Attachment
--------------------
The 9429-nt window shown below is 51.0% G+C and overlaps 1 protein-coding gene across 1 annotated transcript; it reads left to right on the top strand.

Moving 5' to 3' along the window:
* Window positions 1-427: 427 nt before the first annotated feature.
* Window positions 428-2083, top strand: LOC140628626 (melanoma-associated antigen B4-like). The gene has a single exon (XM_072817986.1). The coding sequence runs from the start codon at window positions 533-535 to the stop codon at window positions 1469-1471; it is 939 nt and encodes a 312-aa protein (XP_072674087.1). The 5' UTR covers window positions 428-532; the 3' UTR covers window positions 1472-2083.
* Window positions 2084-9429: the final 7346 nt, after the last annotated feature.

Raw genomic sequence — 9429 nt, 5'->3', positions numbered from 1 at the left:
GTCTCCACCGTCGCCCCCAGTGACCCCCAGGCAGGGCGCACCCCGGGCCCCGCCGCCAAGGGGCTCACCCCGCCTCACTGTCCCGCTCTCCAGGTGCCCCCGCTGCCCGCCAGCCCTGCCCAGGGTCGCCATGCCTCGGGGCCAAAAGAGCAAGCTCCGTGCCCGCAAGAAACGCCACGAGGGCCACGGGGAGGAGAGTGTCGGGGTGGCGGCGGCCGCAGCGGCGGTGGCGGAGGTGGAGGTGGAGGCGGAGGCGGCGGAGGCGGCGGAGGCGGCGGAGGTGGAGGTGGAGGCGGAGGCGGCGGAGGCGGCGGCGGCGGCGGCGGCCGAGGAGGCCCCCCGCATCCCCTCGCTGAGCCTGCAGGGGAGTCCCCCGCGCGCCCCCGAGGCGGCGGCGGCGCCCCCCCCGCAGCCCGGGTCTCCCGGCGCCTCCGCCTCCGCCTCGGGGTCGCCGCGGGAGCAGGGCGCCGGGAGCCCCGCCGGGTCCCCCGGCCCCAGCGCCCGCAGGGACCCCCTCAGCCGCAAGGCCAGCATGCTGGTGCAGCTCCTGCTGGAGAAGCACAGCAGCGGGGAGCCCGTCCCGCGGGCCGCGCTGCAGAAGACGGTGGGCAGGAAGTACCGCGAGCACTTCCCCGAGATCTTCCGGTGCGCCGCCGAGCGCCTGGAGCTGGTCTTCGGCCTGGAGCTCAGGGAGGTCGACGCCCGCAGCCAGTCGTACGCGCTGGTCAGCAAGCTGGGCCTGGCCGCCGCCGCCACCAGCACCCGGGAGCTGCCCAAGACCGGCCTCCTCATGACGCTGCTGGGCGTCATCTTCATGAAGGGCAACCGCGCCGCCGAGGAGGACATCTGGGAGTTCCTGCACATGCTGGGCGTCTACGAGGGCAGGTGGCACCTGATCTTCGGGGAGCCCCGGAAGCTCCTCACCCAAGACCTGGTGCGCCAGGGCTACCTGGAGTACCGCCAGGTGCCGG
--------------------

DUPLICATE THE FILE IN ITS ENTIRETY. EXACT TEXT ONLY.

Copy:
The 9429-nt window shown below is 51.0% G+C and overlaps 1 protein-coding gene across 1 annotated transcript; it reads left to right on the top strand.

Moving 5' to 3' along the window:
* Window positions 1-427: 427 nt before the first annotated feature.
* Window positions 428-2083, top strand: LOC140628626 (melanoma-associated antigen B4-like). The gene has a single exon (XM_072817986.1). The coding sequence runs from the start codon at window positions 533-535 to the stop codon at window positions 1469-1471; it is 939 nt and encodes a 312-aa protein (XP_072674087.1). The 5' UTR covers window positions 428-532; the 3' UTR covers window positions 1472-2083.
* Window positions 2084-9429: the final 7346 nt, after the last annotated feature.

Raw genomic sequence — 9429 nt, 5'->3', positions numbered from 1 at the left:
GTCTCCACCGTCGCCCCCAGTGACCCCCAGGCAGGGCGCACCCCGGGCCCCGCCGCCAAGGGGCTCACCCCGCCTCACTGTCCCGCTCTCCAGGTGCCCCCGCTGCCCGCCAGCCCTGCCCAGGGTCGCCATGCCTCGGGGCCAAAAGAGCAAGCTCCGTGCCCGCAAGAAACGCCACGAGGGCCACGGGGAGGAGAGTGTCGGGGTGGCGGCGGCCGCAGCGGCGGTGGCGGAGGTGGAGGTGGAGGCGGAGGCGGCGGAGGCGGCGGAGGCGGCGGAGGTGGAGGTGGAGGCGGAGGCGGCGGAGGCGGCGGCGGCGGCGGCGGCCGAGGAGGCCCCCCGCATCCCCTCGCTGAGCCTGCAGGGGAGTCCCCCGCGCGCCCCCGAGGCGGCGGCGGCGCCCCCCCCGCAGCCCGGGTCTCCCGGCGCCTCCGCCTCCGCCTCGGGGTCGCCGCGGGAGCAGGGCGCCGGGAGCCCCGCCGGGTCCCCCGGCCCCAGCGCCCGCAGGGACCCCCTCAGCCGCAAGGCCAGCATGCTGGTGCAGCTCCTGCTGGAGAAGCACAGCAGCGGGGAGCCCGTCCCGCGGGCCGCGCTGCAGAAGACGGTGGGCAGGAAGTACCGCGAGCACTTCCCCGAGATCTTCCGGTGCGCCGCCGAGCGCCTGGAGCTGGTCTTCGGCCTGGAGCTCAGGGAGGTCGACGCCCGCAGCCAGTCGTACGCGCTGGTCAGCAAGCTGGGCCTGGCCGCCGCCGCCACCAGCACCCGGGAGCTGCCCAAGACCGGCCTCCTCATGACGCTGCTGGGCGTCATCTTCATGAAGGGCAACCGCGCCGCCGAGGAGGACATCTGGGAGTTCCTGCACATGCTGGGCGTCTACGAGGGCAGGTGGCACCTGATCTTCGGGGAGCCCCGGAAGCTCCTCACCCAAGACCTGGTGCGCCAGGGCTACCTGGAGTACCGCCAGGTGCCGG